The problem was that Comcast has been neglecting this issue for quite a while – and this is where our topic of brand consistency comes in. Since Comcast has been this consistent in its bad customer service, it has become the company that has bad customer service in people’s minds. The fact that changing the logo was their only move to battle abysmal customer service did not help matters, either.

As such, Comcast’s example shows us that a consistent brand identity does not only accumulate positive things about your brand. The accumulation of negative experiences is also possible, especially if done for a prolonged period of time.

Our second example here is Mozilla. For the record, Mozilla Firefox is on the list of the best web browsers in the world. It is widely known among internet users, that is for sure. This is why there was a lot of confusion when 2017 arrived and Mozilla decided to rebrand itself in a weird way. 

From Mozilla to Moz://a, this change was commented on by the head of the company Tim Murray, as well – he claimed that it was more obvious that Mozilla is an internet company when there’s a part of the URL address in the company’s name. This was an explanation for a company that did not need to explain itself on the market. And this is how we can attribute it to brand consistency problems, as well – rebranding for the sake of change is not a recipe to success. 

Sometimes it is far more useful to build on your existing foundation, which is what Firefox did for many years and has become easily recognizable in the eyes of many Internet users. Overcomplicating the logo of your brand can also backfire if the change was not needed in the first place.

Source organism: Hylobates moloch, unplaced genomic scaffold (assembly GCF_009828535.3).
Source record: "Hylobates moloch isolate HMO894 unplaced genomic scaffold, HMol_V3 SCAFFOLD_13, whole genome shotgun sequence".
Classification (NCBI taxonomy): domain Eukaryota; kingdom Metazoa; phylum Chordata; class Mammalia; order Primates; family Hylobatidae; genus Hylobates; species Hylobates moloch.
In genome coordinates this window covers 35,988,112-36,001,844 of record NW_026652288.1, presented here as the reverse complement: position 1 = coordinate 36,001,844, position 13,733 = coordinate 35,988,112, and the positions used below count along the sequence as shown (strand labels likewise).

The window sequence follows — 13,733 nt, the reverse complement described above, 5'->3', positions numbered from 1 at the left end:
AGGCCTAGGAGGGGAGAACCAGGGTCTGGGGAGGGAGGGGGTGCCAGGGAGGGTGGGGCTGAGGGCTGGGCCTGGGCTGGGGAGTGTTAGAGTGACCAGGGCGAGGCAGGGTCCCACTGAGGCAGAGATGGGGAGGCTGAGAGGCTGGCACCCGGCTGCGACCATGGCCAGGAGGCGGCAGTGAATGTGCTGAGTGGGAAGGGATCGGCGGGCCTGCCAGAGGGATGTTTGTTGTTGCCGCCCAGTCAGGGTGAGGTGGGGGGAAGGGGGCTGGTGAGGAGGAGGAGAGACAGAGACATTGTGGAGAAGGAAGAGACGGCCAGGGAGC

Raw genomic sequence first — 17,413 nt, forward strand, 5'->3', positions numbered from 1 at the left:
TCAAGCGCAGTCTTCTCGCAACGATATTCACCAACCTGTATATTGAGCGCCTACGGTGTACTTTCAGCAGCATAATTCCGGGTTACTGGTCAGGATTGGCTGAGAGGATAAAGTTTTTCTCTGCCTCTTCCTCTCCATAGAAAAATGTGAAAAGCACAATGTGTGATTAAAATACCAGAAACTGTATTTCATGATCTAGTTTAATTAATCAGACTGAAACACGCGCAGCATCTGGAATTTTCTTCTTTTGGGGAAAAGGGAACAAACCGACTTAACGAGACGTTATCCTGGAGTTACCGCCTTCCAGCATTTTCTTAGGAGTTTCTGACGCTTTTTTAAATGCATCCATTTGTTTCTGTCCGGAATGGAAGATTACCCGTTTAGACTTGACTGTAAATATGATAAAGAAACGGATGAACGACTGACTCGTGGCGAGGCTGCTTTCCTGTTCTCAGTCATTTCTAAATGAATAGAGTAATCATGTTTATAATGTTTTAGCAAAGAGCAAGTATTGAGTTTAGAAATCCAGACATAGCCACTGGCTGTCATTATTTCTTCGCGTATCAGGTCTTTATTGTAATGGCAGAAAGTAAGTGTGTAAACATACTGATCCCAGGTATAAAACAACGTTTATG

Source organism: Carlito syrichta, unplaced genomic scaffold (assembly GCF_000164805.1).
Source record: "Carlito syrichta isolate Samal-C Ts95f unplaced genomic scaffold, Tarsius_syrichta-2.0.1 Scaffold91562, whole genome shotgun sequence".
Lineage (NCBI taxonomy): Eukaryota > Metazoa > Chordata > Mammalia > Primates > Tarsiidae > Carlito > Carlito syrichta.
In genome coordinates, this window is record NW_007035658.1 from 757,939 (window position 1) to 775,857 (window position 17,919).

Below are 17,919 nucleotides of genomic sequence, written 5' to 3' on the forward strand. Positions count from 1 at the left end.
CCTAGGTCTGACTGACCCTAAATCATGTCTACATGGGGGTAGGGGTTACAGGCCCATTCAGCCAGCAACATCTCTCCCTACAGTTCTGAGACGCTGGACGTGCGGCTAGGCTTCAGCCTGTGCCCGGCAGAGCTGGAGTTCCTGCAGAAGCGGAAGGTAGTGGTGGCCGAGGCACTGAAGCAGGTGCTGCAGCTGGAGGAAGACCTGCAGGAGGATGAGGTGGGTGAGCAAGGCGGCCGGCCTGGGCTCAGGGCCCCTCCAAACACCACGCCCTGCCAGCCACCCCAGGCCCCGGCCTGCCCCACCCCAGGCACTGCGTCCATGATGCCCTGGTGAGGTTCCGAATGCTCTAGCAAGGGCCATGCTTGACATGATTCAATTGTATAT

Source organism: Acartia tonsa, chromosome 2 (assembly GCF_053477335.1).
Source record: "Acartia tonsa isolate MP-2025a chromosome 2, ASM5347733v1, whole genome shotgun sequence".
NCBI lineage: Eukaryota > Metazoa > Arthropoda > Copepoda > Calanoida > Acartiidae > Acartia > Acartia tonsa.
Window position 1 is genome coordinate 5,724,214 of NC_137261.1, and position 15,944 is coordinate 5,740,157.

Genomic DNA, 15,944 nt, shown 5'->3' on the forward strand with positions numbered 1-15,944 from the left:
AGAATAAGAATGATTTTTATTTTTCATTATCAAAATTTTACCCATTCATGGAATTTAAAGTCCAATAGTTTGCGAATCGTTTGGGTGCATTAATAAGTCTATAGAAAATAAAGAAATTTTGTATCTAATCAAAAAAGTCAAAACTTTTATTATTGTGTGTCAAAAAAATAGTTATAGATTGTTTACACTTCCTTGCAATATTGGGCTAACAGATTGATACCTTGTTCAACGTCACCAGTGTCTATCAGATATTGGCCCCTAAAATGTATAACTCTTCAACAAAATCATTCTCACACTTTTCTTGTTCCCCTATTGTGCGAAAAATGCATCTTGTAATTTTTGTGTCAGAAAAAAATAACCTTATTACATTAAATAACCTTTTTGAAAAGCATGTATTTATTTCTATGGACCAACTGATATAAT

Both of these examples of poor brand consistency show how it is important to keep your brand image in mind at all times, since fixing a bad brand image is not an easy task, and a single rebranding won’t be enough for a lot of cases.

Conclusion

Brand consistency is a moderately complicated topic that is considered essential for the long-term success of any brand on any market. However, it’s also important to remember that brand consistency is not focused on attributing a brand with specific positive things – there are times when a negative experience becomes consistent for a brand, and this might take a lot of time and resources to get rid of in the eyes of your customers.